Rodents and African Livelihoods

Ecological Management of Rodents

StopRats aims to strengthen the generation of appropriate, cost-effective and sustainable technologies for rodent pest management in small-scale, rual farming farming communities across sub-Saharan Africa. Many farmers will understand that rodents are a problem and damage their crops, stored food and personal possessions. However, awareness among farmers about the level and scope of damage is often underestimated. For example, rodents can transmit more than 60 different diseases, the symptoms of many may be confused with other diseases (e.g. malaria, dengue) where awareness is higher. It is, therefore, important to raise awareness and generate accurate information about the multiple damages caused by rodents, producing data that show true levels of loss and contamination, and disease risks. Providing people with the true cost of rodents on their livelihoods allows them to consider how much they can invest (traps, poisons, labour) in controlling rodents. The measurement of success also needs to be reflected through the same rodent damages to livelihoods (as opposed to simply counting the number of dead rodents). The way people interact with rodents can be complex (seeing them as food, pests, or even involved in witchcraft) so capturing people’s knowledge, attitudes and practices with regards to rodents is essential to improve the way in which rodent pests are managed.

Rodent Ecology

The international scientific community and rodent pest control industry increasingly recognise that rodenticide use, alone, is not an appropriate solution for rodent pest problems found in small-scale agricultural communities throughout the Tropics. As has occurred with insect management, an integrated approach for rodent pest management is increasingly viewed as more sustainable and cost-beneficial. However, such an approach to rodent management requires a good understanding about the rodent species, their behaviours, breeding potential and habitat use in a given area. Unfortunately, these factors are poorly understood for indigenous African rodent species and habitats throughout Africa. Ecologically-based rodent management can only be developed and applied through the generation of rodent ecology research within relevant contexts.

Managing the Impact of Rodents

Although effective rodent control methods exist, their poor application and adaptation to particular situations often results in treatment failures, leading to apathy and widespread acceptance of rodent pests in the environment. Generally, there is a poor perception about the impact of rodents on people’s livelihoods which is partly due to their multiple impacts (agriculture and health), the difficulty to assess some of the problems (e.g. crop loss) and low public awareness (e.g. disease transmission) about the damage caused by rodents.

Current rodent control practices are often based on the use of rodenticides. Misuse of these poisons is unfortunately common in many African countries, which poses a threat to human health and environmental contamination by killing non-target species such as predatory birds and using highly dangerous poisons which are often banned. More importantly, misused rodenticides may not significantly reduce the rodent population, therefore having little impact on reducing the damage caused by rodents. When correctly used, rodenticides can be a highly effective tool, but they are most appropriate in large-scale, intensive, high-value situations where safety and accuracy can be assured. The success of anticoagulant rodenticide baits in controlling rodents in developed countries has inadvertently stifled research on other aspects of rodent behaviour and ecology that could help develop more sustainable methods of control in the small-scale agricultural situations found in Africa. Because rodenticides can be expensive and difficult to use safely, other rodent management methods involving trapping and environmental management are more appropriate for the rural agricultural situations found in Africa. However, there has been insufficient research to develop appropriate tools and strategies for rodent pest management for different agro-ecological conditions, particularly targeting small-scale farming.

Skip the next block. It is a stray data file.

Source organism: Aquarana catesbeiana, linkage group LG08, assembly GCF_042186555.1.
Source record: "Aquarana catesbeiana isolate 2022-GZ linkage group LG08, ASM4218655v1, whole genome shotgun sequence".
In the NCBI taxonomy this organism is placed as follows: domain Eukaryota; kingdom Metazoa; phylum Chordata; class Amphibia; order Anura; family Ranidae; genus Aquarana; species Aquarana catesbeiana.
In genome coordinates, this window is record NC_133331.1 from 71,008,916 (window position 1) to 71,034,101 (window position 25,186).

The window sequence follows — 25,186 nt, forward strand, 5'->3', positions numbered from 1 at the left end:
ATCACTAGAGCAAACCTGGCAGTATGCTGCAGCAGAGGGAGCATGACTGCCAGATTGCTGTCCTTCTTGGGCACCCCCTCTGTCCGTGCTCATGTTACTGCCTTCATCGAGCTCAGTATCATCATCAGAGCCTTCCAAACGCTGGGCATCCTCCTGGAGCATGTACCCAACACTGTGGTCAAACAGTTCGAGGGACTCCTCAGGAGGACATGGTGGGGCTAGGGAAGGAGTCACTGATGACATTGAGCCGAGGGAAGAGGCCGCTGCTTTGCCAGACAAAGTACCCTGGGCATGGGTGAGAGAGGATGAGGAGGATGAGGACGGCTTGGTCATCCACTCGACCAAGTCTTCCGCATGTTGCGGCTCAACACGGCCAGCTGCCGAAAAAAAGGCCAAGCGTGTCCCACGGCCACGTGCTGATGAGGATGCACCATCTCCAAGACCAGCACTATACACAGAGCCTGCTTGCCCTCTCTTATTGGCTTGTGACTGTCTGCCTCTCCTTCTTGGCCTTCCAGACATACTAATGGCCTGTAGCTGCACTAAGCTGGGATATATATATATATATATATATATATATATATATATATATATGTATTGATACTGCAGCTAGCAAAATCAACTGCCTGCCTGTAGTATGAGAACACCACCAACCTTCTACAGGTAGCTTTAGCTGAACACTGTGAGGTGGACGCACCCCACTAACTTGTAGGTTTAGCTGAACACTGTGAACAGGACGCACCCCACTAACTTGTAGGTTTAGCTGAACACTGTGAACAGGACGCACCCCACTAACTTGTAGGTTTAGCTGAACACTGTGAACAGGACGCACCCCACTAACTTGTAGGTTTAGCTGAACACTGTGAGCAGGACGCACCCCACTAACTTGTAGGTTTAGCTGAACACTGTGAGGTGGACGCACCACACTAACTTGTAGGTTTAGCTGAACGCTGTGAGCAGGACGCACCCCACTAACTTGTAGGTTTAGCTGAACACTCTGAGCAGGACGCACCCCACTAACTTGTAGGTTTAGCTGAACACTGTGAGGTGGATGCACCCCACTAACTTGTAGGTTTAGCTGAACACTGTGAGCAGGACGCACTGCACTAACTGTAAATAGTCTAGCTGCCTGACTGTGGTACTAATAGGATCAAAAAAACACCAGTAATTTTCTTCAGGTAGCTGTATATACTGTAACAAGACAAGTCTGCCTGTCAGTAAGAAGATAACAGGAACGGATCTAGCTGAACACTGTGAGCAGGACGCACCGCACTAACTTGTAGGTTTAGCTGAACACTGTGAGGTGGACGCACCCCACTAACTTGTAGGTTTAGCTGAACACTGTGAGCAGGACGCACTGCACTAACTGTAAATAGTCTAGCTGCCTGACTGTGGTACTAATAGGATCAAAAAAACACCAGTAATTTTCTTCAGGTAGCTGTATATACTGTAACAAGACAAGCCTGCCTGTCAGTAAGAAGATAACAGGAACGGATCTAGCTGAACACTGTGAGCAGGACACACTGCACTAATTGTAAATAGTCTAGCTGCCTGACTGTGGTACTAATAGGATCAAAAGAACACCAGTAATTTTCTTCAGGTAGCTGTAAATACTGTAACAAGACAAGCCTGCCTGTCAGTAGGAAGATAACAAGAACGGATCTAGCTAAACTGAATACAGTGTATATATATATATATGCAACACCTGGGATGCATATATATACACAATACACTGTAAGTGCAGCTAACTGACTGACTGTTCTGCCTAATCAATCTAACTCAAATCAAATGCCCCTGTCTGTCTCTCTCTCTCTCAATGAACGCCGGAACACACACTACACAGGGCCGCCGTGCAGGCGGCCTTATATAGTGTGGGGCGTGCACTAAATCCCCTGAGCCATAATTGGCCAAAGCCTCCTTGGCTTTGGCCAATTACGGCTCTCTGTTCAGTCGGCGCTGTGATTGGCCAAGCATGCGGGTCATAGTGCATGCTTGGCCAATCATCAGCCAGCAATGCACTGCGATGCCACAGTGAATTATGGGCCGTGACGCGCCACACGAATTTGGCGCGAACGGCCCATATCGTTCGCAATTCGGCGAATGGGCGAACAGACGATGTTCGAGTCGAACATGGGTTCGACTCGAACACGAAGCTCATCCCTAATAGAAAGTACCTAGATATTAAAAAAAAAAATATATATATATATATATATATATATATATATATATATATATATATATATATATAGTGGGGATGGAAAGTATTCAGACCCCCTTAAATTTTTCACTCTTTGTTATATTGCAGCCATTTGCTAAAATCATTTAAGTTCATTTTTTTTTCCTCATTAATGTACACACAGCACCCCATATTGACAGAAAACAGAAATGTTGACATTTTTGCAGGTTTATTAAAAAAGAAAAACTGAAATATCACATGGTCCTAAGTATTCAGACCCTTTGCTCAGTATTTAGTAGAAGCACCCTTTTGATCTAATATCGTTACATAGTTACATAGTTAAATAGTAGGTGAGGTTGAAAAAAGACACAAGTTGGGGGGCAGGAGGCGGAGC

Rodents and People

Wild (sylvatic) rodents do not generally come into contact with people and are generally not considered to be pests. Many of these species serve important ecological purposes (seed dispersal, predation) and may act as reservoirs for various zoonotic diseases. Agricultural expansion often disrupts and fragments wild habitats, causing increased competition over resources and increasing interaction with peri-domestic  (commensal) rodents that migrate with expanding human-influenced habitats. Sylvatic species may, therefore, pass disease to commensal rodent species or come into increasing contact with humans by foraging in and around human settlements. The impact of agricultural expansion can have two major effects: 1) it puts people at greater risk of contracting zoonoses such as bubonic plague 2) it can drive sylvatic species locally extinct, replacing them with invasive commensal rodents such as the roof rat, Rattus rattus, thereby reducing biodiversity and ecological health. Evidence suggests endemic diseases such as plague are spreading, and there is global concern about new zoonoses emerging and expanding endemicity. However, little research to understand these processes in Africa has been carried out, particularly with regard to the role of agriculture in facilitating zoonosis.

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